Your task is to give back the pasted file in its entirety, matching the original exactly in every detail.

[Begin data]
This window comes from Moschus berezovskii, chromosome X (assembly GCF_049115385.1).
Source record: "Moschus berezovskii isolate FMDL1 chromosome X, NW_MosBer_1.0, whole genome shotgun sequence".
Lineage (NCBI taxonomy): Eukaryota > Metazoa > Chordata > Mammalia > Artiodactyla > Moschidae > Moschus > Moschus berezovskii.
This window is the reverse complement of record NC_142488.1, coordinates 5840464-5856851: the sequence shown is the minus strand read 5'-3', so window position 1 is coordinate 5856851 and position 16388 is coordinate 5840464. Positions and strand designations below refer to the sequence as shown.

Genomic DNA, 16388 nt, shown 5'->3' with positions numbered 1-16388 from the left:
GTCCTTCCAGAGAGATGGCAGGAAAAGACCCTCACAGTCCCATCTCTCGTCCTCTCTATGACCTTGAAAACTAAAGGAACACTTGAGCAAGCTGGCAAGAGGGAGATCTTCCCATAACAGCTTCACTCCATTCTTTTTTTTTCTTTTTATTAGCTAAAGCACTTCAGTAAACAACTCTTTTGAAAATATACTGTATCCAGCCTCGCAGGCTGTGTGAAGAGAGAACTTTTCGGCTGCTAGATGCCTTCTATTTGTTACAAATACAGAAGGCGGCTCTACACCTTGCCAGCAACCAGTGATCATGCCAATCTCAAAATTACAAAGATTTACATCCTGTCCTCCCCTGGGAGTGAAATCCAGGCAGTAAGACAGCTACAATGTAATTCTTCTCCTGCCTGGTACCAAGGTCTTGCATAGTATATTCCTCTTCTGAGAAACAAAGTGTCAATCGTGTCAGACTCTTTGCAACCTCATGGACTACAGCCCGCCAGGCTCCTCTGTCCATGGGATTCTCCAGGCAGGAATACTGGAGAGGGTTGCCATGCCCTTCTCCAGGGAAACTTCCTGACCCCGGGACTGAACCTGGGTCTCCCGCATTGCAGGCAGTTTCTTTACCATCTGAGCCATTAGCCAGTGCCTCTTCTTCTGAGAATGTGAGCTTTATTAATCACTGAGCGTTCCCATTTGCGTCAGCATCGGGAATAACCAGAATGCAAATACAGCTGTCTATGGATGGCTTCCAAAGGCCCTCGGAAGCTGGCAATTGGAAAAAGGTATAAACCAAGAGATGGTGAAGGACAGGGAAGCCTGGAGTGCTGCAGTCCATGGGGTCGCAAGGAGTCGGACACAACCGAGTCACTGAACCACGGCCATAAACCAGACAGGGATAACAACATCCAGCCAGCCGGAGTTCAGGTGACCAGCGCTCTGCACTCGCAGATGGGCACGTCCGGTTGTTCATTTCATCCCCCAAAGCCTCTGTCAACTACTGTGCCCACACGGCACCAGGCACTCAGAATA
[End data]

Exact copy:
This window comes from Moschus berezovskii, chromosome X (assembly GCF_049115385.1).
Source record: "Moschus berezovskii isolate FMDL1 chromosome X, NW_MosBer_1.0, whole genome shotgun sequence".
Lineage (NCBI taxonomy): Eukaryota > Metazoa > Chordata > Mammalia > Artiodactyla > Moschidae > Moschus > Moschus berezovskii.
This window is the reverse complement of record NC_142488.1, coordinates 5840464-5856851: the sequence shown is the minus strand read 5'-3', so window position 1 is coordinate 5856851 and position 16388 is coordinate 5840464. Positions and strand designations below refer to the sequence as shown.

Genomic DNA, 16388 nt, shown 5'->3' with positions numbered 1-16388 from the left:
GTCCTTCCAGAGAGATGGCAGGAAAAGACCCTCACAGTCCCATCTCTCGTCCTCTCTATGACCTTGAAAACTAAAGGAACACTTGAGCAAGCTGGCAAGAGGGAGATCTTCCCATAACAGCTTCACTCCATTCTTTTTTTTTCTTTTTATTAGCTAAAGCACTTCAGTAAACAACTCTTTTGAAAATATACTGTATCCAGCCTCGCAGGCTGTGTGAAGAGAGAACTTTTCGGCTGCTAGATGCCTTCTATTTGTTACAAATACAGAAGGCGGCTCTACACCTTGCCAGCAACCAGTGATCATGCCAATCTCAAAATTACAAAGATTTACATCCTGTCCTCCCCTGGGAGTGAAATCCAGGCAGTAAGACAGCTACAATGTAATTCTTCTCCTGCCTGGTACCAAGGTCTTGCATAGTATATTCCTCTTCTGAGAAACAAAGTGTCAATCGTGTCAGACTCTTTGCAACCTCATGGACTACAGCCCGCCAGGCTCCTCTGTCCATGGGATTCTCCAGGCAGGAATACTGGAGAGGGTTGCCATGCCCTTCTCCAGGGAAACTTCCTGACCCCGGGACTGAACCTGGGTCTCCCGCATTGCAGGCAGTTTCTTTACCATCTGAGCCATTAGCCAGTGCCTCTTCTTCTGAGAATGTGAGCTTTATTAATCACTGAGCGTTCCCATTTGCGTCAGCATCGGGAATAACCAGAATGCAAATACAGCTGTCTATGGATGGCTTCCAAAGGCCCTCGGAAGCTGGCAATTGGAAAAAGGTATAAACCAAGAGATGGTGAAGGACAGGGAAGCCTGGAGTGCTGCAGTCCATGGGGTCGCAAGGAGTCGGACACAACCGAGTCACTGAACCACGGCCATAAACCAGACAGGGATAACAACATCCAGCCAGCCGGAGTTCAGGTGACCAGCGCTCTGCACTCGCAGATGGGCACGTCCGGTTGTTCATTTCATCCCCCAAAGCCTCTGTCAACTACTGTGCCCACACGGCACCAGGCACTCAGAATA